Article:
Presidents Obama, Clinton, Bush, and Carter to Honor Civil Rights Act of 1964 at 50th Anniversary Summit at the LBJ Library

In this July 2, 1964 file photo, President Lyndon Johnson signs the Civil Rights Act in the East Room of the White House in Washington. (Photo: AP)
In this July 2, 1964 file photo, President Lyndon Johnson signs the Civil Rights Act in the East Room of the White House in Washington.
(Photo: AP)

President Obama — as well as three of his predecessors — are paying tribute here this week to the man and the movement that in many ways made Obama president.

That man — President Lyndon Johnson — and the movement that forged the Civil Rights Act of 1964 are topics of a three-day 50th anniversary summit at the LBJ library that opened Tuesday.

Obama and presidents George W. Bush, Bill Clinton and Jimmy Carter are all scheduled to discuss the series of civil rights laws that continue to change American life, politics, and culture.

Those laws did many “wonderful” things, Carter said on the summit’s opening day Tuesday, but the nation is still “falling short” on parts of the civil rights agenda, notably racial disparities in employment and education.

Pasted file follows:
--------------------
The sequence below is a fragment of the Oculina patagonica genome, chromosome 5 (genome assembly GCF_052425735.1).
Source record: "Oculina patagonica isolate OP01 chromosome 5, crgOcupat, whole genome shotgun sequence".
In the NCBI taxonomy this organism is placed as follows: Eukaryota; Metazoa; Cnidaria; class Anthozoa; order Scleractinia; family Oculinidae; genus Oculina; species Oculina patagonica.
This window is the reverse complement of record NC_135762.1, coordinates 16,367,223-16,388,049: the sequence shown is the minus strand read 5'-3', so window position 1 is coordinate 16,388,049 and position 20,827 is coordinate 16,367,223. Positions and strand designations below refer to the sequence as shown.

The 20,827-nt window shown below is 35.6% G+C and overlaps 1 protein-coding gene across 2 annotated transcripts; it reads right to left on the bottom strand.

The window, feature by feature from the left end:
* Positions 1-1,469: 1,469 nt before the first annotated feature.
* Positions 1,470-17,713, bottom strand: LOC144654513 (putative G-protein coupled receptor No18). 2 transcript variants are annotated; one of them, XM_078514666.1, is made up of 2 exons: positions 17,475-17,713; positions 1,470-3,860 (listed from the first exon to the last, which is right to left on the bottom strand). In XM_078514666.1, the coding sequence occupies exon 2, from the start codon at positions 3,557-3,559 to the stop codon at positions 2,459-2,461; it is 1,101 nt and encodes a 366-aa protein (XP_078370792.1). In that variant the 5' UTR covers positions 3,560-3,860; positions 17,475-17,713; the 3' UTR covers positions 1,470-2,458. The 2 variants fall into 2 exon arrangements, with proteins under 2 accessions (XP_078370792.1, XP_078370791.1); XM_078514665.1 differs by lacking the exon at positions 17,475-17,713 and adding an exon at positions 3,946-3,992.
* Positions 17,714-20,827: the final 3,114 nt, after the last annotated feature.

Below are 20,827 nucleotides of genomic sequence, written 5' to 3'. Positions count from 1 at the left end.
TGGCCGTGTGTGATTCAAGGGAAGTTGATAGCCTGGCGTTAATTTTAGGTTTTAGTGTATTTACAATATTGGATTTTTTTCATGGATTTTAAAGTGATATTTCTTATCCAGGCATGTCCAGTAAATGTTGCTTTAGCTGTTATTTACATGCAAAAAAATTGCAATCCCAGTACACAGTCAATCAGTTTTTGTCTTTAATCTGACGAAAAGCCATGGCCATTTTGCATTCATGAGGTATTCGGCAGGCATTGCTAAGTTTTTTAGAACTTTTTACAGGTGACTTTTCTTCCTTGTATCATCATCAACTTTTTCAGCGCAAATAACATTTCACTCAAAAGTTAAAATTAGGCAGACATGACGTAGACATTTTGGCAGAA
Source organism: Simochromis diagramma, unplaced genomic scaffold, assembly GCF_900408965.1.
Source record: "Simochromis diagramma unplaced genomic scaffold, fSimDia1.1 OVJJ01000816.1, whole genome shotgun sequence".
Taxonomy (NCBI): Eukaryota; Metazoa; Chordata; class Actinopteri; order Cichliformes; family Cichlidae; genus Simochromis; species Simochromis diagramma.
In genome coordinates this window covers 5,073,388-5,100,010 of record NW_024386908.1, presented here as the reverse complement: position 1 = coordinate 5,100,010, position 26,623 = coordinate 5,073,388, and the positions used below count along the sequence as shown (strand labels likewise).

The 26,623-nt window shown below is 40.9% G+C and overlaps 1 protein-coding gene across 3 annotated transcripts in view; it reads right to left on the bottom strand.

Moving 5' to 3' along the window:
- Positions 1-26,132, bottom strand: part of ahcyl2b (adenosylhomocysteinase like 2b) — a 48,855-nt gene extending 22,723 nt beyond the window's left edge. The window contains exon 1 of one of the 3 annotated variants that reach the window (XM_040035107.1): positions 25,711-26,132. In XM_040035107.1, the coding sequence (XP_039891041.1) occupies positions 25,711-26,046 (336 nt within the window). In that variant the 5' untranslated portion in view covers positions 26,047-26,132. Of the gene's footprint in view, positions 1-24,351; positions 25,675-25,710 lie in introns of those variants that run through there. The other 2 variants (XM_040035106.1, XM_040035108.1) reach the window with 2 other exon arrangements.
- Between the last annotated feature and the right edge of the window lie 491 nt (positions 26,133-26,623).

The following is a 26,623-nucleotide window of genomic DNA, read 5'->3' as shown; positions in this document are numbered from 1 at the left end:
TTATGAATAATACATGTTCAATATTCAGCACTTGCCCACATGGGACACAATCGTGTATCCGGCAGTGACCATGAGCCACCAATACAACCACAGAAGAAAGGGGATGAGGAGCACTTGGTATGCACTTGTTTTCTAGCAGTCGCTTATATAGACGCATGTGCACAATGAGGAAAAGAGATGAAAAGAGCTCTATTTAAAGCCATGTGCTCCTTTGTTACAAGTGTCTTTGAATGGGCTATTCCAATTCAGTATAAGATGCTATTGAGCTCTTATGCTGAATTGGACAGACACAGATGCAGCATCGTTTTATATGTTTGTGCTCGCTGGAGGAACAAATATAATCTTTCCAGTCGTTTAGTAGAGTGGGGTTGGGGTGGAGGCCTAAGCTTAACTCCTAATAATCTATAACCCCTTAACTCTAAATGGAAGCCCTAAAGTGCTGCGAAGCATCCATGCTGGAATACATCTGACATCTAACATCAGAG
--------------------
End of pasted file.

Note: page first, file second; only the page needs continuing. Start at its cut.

Clinton speaks Wednesday; Obama and Bush address the summit Thursday.

Obama, who delivers the summit’s keynote address, has previously discussed the personal impact of the Civil Rights Act of 1964 and its equally high-profile companion, the Voting Rights Act signed by Johnson in 1965.

In an August ceremony to commemorate the 50th anniversary of the March on Washington, Obama said that people demonstrated to open “doors of opportunity and education” for him and millions of others.

“Because they marched,” Obama said, “city councils changed and state legislatures changed, and Congress changed — and, yes, eventually, the White House changed.”

Passed over the objections of filibustering Southern senators, the Civil Rights Act of 1964 outlawed racial segregation at public accommodations that included hotels, restaurants, schools and public transportation. It basically ended what civil rights activist Julian Bond, attending the summit here, called “this petty apartheid that America had.”

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Source: USA Today | David Jackson

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